Produce the Note, An Alternate View, Part 2

Picking up where I left off in Produce the Note, An Alternate View, Part 1, UCC 3-301 is entitled “Person Entitled to Enforce Instrument.” It provides in relevant part that the “Person entitled to enforce” an “instrument” is the holder of the “instrument.” UCC 3-104 defines “instrument” as “an unconditional promise or order to pay a fixed amount of money.” In other words, as far as the UCC is concerned, an instrument is a promissory note. Instruments under the UCC do not include mortgage deeds or deeds of trust. This is the main problem with the produce the note defense. By the express terms of UCC 3-301, the party that can produce the note has nothing more than the right to enforce the note. But, the foreclosing party is not trying to enforce the note. The foreclosing party is trying to enforce the mortgage deed or deed of trust because it’s the mortgage deed or deed of trust, not the note, that describes the lender’s rights to the property and how to exercise those rights.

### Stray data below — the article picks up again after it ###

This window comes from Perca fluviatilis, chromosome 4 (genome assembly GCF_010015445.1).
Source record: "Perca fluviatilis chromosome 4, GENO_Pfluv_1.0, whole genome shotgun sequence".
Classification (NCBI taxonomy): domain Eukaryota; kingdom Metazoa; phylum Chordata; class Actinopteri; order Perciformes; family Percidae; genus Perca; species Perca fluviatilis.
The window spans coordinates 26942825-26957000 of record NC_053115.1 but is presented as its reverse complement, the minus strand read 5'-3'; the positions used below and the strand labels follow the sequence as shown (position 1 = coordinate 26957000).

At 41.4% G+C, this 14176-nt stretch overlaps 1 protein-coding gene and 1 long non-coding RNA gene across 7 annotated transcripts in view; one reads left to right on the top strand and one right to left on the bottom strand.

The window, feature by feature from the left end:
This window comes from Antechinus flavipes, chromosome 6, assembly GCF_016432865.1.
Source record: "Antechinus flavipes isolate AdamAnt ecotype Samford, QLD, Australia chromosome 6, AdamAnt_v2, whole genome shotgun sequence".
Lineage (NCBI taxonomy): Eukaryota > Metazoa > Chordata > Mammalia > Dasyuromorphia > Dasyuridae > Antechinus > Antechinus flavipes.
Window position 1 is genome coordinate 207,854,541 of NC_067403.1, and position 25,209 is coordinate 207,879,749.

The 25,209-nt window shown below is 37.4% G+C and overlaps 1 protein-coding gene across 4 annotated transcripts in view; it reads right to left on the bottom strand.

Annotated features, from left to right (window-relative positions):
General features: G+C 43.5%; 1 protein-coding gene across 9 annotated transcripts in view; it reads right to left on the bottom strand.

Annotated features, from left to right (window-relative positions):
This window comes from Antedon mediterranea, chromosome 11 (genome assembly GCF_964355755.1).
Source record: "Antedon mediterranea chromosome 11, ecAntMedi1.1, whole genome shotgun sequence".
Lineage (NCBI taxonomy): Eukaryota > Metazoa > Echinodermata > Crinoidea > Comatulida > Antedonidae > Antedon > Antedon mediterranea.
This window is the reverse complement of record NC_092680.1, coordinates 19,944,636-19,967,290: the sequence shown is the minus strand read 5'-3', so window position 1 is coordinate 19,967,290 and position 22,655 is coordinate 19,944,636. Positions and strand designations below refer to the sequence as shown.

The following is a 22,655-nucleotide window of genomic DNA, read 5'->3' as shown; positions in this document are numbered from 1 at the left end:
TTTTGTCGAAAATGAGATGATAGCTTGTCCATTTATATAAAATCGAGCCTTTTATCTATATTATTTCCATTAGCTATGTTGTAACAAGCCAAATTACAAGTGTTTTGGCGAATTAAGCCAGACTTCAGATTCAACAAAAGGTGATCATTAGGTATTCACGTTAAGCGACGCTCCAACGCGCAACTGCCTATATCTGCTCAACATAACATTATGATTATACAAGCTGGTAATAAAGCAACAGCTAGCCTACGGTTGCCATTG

Not only is UCC 3-301 expressly limited to the enforcement of notes, no court can expand its reach to mortgage deeds or deeds of trust. The statute provides that “[a] person may be a person entitled to enforce the instrument even though the person is not the owner of the instrument or is in wrongful possession of the instrument.” We saw in Part 1 that at common law the owner of the debt is directly injured by its non-payment (“common law” is judge made law as opposed to legislature made law). UCC 3-301 does not require any injury. It gives the right to enforce the note to a nonowner or even a thief, i.e., a person “in wrongful possession of the instrument.” Because the statute provides a right to sue without requiring an injury, it is “in derogation of the common law” or, more simply, changes common law. It is a fairly universal principal that statutes in derogation of the common law must be “strictly construed.” That’s just a complicated way of saying that a judge can’t expand a statute that changes the common law; the statute means only what it says and nothing more. Under this principle, a judge can’t expand UCC 3-301 to apply to the enforcement of mortgage deeds or deeds of trust.

In Part 3, I will discuss how producing the note actually makes it easier for a “lender” to overcome challenges to its standing.